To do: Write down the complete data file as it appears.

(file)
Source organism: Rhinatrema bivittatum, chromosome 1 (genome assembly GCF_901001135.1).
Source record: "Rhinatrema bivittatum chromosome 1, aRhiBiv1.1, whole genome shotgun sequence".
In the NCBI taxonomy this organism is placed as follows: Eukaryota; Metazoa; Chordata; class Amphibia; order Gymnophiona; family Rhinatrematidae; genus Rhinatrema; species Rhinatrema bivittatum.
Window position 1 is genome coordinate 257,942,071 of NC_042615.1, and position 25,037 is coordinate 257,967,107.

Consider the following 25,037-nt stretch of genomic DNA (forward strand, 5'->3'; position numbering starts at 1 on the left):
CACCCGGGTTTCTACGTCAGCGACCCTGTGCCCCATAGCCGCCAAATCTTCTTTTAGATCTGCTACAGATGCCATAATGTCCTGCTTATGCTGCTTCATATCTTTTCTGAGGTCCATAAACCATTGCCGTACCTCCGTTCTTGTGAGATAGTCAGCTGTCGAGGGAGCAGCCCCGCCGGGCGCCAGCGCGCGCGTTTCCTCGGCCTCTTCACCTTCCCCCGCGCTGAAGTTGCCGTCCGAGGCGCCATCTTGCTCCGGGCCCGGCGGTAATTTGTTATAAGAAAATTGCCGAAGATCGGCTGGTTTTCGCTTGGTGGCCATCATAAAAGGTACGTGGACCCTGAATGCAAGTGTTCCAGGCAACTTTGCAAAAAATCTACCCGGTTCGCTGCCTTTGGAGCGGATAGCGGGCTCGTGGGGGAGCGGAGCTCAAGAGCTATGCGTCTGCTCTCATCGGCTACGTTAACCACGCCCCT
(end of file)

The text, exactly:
Source organism: Rhinatrema bivittatum, chromosome 1 (genome assembly GCF_901001135.1).
Source record: "Rhinatrema bivittatum chromosome 1, aRhiBiv1.1, whole genome shotgun sequence".
In the NCBI taxonomy this organism is placed as follows: Eukaryota; Metazoa; Chordata; class Amphibia; order Gymnophiona; family Rhinatrematidae; genus Rhinatrema; species Rhinatrema bivittatum.
Window position 1 is genome coordinate 257,942,071 of NC_042615.1, and position 25,037 is coordinate 257,967,107.

Consider the following 25,037-nt stretch of genomic DNA (forward strand, 5'->3'; position numbering starts at 1 on the left):
CACCCGGGTTTCTACGTCAGCGACCCTGTGCCCCATAGCCGCCAAATCTTCTTTTAGATCTGCTACAGATGCCATAATGTCCTGCTTATGCTGCTTCATATCTTTTCTGAGGTCCATAAACCATTGCCGTACCTCCGTTCTTGTGAGATAGTCAGCTGTCGAGGGAGCAGCCCCGCCGGGCGCCAGCGCGCGCGTTTCCTCGGCCTCTTCACCTTCCCCCGCGCTGAAGTTGCCGTCCGAGGCGCCATCTTGCTCCGGGCCCGGCGGTAATTTGTTATAAGAAAATTGCCGAAGATCGGCTGGTTTTCGCTTGGTGGCCATCATAAAAGGTACGTGGACCCTGAATGCAAGTGTTCCAGGCAACTTTGCAAAAAATCTACCCGGTTCGCTGCCTTTGGAGCGGATAGCGGGCTCGTGGGGGAGCGGAGCTCAAGAGCTATGCGTCTGCTCTCATCGGCTACGTTAACCACGCCCCT